In accordance with another embodiment, a method for gamut mapping a color signal comprises mapping the color signal from a first color space to a second color space, boosting a color saturation of the mapped color signal, and saturation limiting the boosted color signal.

In accordance with another embodiment, a system comprises a light source, an array of light modulators optically coupled to the light source and positioned in a light path of the light source, the array of light modulators configured to produce images on a display plane by modulating light from the light source based on image data, a video input providing a color signal, and a controller electronically coupled to the array of light modulators and to the light source, the controller configured to load image data into the array of light modulators and to provide commands to the light source, the controller comprising a gamut mapping unit, the gamut mapping unit configured to map the color signal from a first color space into a second color space, and to scale color values of the color signal to prevent color values from exceeding a maximum displayable color value.

An advantage of an embodiment is that the boosting of color saturation to increase image colorfulness does not introduce color artifacts that may negatively impact image quality. This may enable saturation gains for black to color ramps as well as providing a measure of noise immunity.

A further advantage of an embodiment is that signals with negative color values may be displayed in a display system that is not normally capable of displaying signals with negative color values.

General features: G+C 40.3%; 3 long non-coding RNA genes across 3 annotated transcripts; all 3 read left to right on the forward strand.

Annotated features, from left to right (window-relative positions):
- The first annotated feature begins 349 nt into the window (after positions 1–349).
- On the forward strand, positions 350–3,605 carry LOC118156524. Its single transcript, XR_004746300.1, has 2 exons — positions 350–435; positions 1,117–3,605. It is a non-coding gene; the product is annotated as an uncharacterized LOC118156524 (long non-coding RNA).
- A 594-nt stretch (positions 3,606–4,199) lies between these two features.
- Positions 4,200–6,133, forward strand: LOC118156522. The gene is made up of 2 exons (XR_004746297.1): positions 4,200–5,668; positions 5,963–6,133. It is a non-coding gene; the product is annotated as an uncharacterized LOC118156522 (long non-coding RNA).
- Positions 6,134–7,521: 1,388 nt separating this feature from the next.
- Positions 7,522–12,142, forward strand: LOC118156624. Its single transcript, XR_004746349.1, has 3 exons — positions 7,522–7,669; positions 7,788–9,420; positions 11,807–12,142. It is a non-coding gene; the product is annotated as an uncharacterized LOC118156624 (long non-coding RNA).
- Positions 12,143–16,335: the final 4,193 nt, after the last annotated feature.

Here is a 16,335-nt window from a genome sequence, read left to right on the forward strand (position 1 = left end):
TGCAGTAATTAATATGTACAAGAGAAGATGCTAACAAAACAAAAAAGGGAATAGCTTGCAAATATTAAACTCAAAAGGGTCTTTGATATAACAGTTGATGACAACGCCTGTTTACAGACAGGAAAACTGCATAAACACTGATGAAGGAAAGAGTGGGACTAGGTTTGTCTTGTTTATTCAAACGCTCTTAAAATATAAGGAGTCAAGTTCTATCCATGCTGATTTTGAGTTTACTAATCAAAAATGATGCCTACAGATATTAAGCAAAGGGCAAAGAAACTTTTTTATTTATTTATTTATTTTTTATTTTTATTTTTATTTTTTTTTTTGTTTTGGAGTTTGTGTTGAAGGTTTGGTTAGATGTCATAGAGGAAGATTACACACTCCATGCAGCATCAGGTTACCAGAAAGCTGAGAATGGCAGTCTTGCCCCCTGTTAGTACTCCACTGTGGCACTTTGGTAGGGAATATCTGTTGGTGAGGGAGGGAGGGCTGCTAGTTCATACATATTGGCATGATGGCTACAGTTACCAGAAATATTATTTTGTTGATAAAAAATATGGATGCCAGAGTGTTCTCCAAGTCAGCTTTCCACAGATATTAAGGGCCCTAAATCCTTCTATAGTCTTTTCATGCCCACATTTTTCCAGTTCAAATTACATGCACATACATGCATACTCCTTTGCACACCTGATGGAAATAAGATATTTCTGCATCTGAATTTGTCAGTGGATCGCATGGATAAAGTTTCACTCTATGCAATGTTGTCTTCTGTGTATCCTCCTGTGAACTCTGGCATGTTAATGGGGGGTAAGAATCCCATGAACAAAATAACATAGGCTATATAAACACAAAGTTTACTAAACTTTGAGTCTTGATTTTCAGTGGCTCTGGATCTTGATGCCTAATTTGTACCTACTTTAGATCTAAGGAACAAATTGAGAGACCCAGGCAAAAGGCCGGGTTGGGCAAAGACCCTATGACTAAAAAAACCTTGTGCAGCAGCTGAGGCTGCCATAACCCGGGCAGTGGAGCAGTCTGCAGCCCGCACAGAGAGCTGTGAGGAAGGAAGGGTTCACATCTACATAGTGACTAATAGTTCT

The foregoing has outlined rather broadly the features and technical advantages of the present invention in order that the detailed description of the embodiments that follow may be better understood. Additional features and advantages of the embodiments will be described hereinafter which form the subject of the claims of the invention. It should be appreciated by those skilled in the art that the conception and specific embodiments disclosed may be readily utilized as a basis for modifying or designing other structures or processes for carrying out the same purposes of the present invention. It should also be realized by those skilled in the art that such equivalent constructions do not depart from the spirit and scope of the invention as set forth in the appended claims.

BRIEF DESCRIPTION OF THE DRAWINGS

For a more complete understanding of the embodiments, and the advantages thereof, reference is now made to the following descriptions taken in conjunction with the accompanying drawings, in which:

FIGS. 1 a and 1 b are diagrams of CIE xy chromaticity diagrams;

FIG. 1 c is an enlarged view of a portion of the CIE xy chromaticity diagram of FIG. 1 b.

FIG. 2 a is a diagram of a DMD-based projection display system;

FIG. 2 b is a diagram of a gamut map unit;

FIG. 3 is a diagram of a table of color value boost values;

FIG. 4 a is a diagram of a table of color value boosted color signals;

FIG. 4 b is a diagram of a table of color values prior to color boosting;